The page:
Erik Seidel: Consistency and Class

Erik Seidel: Consistency and Class

Erik Seidel: Consistency and ClassYou’re not really supposed to pick favorites when you write about poker, but everyone has a few players they root for a little more than the competition – and Erik Seidel is probably on most of their short lists.

As a player and a fan of the game, it’s hard not to like somebody who’s been so consistent for so long. A long-time member of the Mayfair, the most famous underground poker club in New York City, Seidel left his job on Wall Street after the crash of 1987 and took up poker professionally. By the next year he had won $280,000 in his first WSOP cash – a second-place finish in the 1988 Main Event that has since been immortalized in the movie Rounders. He’s earned at least six figures in tournament cashes in 19 of the last 23 years. His first gold bracelet finally came in 1992 and he’s piled on seven more since then, including memorable heads-up victories against Cyndy Violette (in the 2005 $2,000 No-Limit Hold’em event that drew 1,403 players) and Johnny Chan (in the 2001 $3,000 No-Limit Hold’em event).

Unlike some other players, Seidel has actually improved with age. His first million-dollar year came in 2007, when he won $1.1 million between the WSOP $5,000 No Limit Deuce-to-Seven bracelet win, a second at the Aussie Millions high roller event and a grab bag of other cashes. The next year, 2008, he doubled that to $2.2 million with his first WPT win at Foxwoods and a second in the Aussie Millions main event. And in 2011 he has put everyone else who’s ever played the game to shame. He took third in the Aussie Millions $100,000 high roller event, won the $250,000 Aussie Millions super high roller event, won the LA Poker Classic $25,000 high roller event, won the NBC National Heads-Up Poker Championship, won the Bellagio’s $100,000 super high roller event, finished second at the WPT Hollywood Poker Open, and made the final table on both of the Epic Poker League’s first two main events.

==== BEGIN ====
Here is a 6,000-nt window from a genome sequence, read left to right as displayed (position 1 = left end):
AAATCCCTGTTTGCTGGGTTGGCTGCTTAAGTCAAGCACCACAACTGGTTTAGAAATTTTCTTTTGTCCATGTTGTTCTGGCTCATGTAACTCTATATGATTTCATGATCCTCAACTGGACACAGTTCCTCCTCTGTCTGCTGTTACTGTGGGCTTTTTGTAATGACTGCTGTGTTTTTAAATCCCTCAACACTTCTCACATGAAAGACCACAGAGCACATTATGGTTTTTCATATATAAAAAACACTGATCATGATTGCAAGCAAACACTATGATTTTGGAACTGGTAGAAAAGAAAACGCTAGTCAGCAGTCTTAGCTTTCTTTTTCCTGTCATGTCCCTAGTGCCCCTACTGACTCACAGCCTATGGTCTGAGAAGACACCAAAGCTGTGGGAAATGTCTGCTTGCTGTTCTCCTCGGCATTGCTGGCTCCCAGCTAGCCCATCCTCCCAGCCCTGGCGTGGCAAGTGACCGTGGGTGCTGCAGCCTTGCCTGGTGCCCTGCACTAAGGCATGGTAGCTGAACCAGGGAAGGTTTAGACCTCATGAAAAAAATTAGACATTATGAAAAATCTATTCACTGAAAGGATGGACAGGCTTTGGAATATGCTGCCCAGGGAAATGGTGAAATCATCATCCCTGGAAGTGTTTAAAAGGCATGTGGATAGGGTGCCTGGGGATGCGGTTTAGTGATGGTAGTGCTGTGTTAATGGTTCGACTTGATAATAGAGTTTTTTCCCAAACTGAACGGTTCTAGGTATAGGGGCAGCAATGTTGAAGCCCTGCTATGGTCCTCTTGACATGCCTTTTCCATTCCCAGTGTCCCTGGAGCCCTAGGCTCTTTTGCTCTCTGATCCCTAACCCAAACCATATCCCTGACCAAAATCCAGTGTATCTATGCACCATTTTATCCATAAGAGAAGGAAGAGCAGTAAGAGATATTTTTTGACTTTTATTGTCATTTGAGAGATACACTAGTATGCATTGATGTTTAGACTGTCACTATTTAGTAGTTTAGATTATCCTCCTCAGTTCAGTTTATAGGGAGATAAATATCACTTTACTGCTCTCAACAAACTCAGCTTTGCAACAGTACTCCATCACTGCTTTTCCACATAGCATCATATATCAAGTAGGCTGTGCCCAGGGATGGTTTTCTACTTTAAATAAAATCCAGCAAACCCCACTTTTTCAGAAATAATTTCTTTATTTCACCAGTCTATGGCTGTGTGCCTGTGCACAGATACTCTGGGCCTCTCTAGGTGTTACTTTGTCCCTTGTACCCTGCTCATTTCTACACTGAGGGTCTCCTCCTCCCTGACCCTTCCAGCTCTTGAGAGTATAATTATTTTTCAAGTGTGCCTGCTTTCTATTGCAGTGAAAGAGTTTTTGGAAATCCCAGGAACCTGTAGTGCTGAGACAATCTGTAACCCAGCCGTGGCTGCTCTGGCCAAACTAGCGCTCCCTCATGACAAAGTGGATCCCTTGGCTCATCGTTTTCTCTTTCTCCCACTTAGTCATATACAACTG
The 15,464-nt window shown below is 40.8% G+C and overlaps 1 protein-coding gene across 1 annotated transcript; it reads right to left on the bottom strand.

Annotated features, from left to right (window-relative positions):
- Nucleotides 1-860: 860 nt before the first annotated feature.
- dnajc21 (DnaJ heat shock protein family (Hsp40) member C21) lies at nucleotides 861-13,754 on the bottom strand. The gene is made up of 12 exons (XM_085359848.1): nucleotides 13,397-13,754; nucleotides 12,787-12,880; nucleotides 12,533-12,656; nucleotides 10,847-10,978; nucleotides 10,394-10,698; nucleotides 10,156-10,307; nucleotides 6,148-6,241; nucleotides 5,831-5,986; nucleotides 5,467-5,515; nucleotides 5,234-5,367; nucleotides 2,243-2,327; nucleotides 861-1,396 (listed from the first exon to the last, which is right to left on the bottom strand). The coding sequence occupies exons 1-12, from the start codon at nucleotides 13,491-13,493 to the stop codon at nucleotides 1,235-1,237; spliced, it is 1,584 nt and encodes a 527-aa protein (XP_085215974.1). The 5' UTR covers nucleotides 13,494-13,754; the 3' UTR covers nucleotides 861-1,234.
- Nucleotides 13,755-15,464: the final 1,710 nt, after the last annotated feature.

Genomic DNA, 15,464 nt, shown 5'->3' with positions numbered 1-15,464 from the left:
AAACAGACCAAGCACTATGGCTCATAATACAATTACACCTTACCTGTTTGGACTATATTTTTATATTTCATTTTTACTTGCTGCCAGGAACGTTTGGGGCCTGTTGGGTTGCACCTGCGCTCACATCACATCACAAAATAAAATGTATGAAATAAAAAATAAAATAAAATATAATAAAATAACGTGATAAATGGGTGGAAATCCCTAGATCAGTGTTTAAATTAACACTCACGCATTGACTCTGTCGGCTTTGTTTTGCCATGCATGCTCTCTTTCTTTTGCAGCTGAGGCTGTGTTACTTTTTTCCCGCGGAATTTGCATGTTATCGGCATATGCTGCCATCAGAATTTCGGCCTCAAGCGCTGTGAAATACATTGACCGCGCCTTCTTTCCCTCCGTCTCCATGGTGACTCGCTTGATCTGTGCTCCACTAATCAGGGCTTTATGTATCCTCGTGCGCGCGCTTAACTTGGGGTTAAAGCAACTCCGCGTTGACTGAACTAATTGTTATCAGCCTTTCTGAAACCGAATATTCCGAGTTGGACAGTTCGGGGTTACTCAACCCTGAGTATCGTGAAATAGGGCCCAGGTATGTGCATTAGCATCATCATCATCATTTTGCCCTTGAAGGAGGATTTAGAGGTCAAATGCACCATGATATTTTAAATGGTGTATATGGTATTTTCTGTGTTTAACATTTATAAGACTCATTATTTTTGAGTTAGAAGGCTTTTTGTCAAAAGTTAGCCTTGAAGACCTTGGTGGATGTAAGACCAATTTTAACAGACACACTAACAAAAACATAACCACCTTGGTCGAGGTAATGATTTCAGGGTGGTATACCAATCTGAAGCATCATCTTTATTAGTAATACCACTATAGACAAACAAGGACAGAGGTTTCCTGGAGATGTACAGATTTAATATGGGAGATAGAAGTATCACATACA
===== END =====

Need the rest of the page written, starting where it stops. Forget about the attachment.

All told, Erik Seidel has won $6.5 million in 2011. To put that in perspective, that’s three times more than he himself had ever previously made in a single year. It’s also more than every single second-place finisher in the history of the WSOP Main Event received, and more than every single champion who won that tournament before 2006. In fact, it’s more money than all but 39 other players in the history of the game have won in their entire careers. To win $6.5 million in a single year playing poker tournaments is to dominate top competition like nobody has ever done before.

But forget all the money and accolades he’s won over the years. The best thing about Erik Seidel is that he’s still a regular guy who loves the game of poker. His favorite book about poker is Al Alvarez’s classic chronicle of the 1982 WSOP, The Biggest Game In Town, which tells you everything you need to know about his awareness of the game’s history. And his proudest accomplishment isn’t winning millions of dollars or multiple WSOP bracelets – it’s making it to Vegas and holding his own with those heroes of poker’s old school.

“When I just started in Vegas I was playing in the big game and playing a lot with Chip and Doyle, and for me that was really great because I got to play with the best players in the world,” he told Tatjana Pasalic. “I was doing really well and that was the time when I really got to build my bankroll and got to play with two guys who were really the icons of the game. I was a poker fan before I was a player and those two guys stand in a special place.” But when she asked him if he considers himself a poker icon like Doyle or Chip, he quickly said no, even though he’s the game’s all-time leading money winner and one of the top performers in the history of the WSOP.

That’s class, and it’s why I always root for Erik Seidel.